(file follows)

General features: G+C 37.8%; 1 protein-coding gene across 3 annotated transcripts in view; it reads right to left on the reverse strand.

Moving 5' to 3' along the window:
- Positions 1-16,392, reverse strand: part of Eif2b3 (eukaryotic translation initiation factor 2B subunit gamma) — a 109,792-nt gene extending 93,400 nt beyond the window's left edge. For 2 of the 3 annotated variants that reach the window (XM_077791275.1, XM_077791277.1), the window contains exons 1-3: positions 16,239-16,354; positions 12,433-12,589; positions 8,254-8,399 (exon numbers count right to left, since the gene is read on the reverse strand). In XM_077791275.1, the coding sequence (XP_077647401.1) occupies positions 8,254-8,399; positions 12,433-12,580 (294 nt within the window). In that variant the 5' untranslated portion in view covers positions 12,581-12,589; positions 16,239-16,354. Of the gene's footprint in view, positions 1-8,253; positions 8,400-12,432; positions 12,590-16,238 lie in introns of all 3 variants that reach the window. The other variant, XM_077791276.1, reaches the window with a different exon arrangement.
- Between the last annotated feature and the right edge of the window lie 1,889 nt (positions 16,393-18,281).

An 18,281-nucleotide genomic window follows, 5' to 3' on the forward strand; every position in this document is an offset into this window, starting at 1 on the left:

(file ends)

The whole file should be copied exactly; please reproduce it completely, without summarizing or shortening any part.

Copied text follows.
General features: G+C 37.8%; 1 protein-coding gene across 3 annotated transcripts in view; it reads right to left on the reverse strand.

Moving 5' to 3' along the window:
- Positions 1-16,392, reverse strand: part of Eif2b3 (eukaryotic translation initiation factor 2B subunit gamma) — a 109,792-nt gene extending 93,400 nt beyond the window's left edge. For 2 of the 3 annotated variants that reach the window (XM_077791275.1, XM_077791277.1), the window contains exons 1-3: positions 16,239-16,354; positions 12,433-12,589; positions 8,254-8,399 (exon numbers count right to left, since the gene is read on the reverse strand). In XM_077791275.1, the coding sequence (XP_077647401.1) occupies positions 8,254-8,399; positions 12,433-12,580 (294 nt within the window). In that variant the 5' untranslated portion in view covers positions 12,581-12,589; positions 16,239-16,354. Of the gene's footprint in view, positions 1-8,253; positions 8,400-12,432; positions 12,590-16,238 lie in introns of all 3 variants that reach the window. The other variant, XM_077791276.1, reaches the window with a different exon arrangement.
- Between the last annotated feature and the right edge of the window lie 1,889 nt (positions 16,393-18,281).

An 18,281-nucleotide genomic window follows, 5' to 3' on the forward strand; every position in this document is an offset into this window, starting at 1 on the left: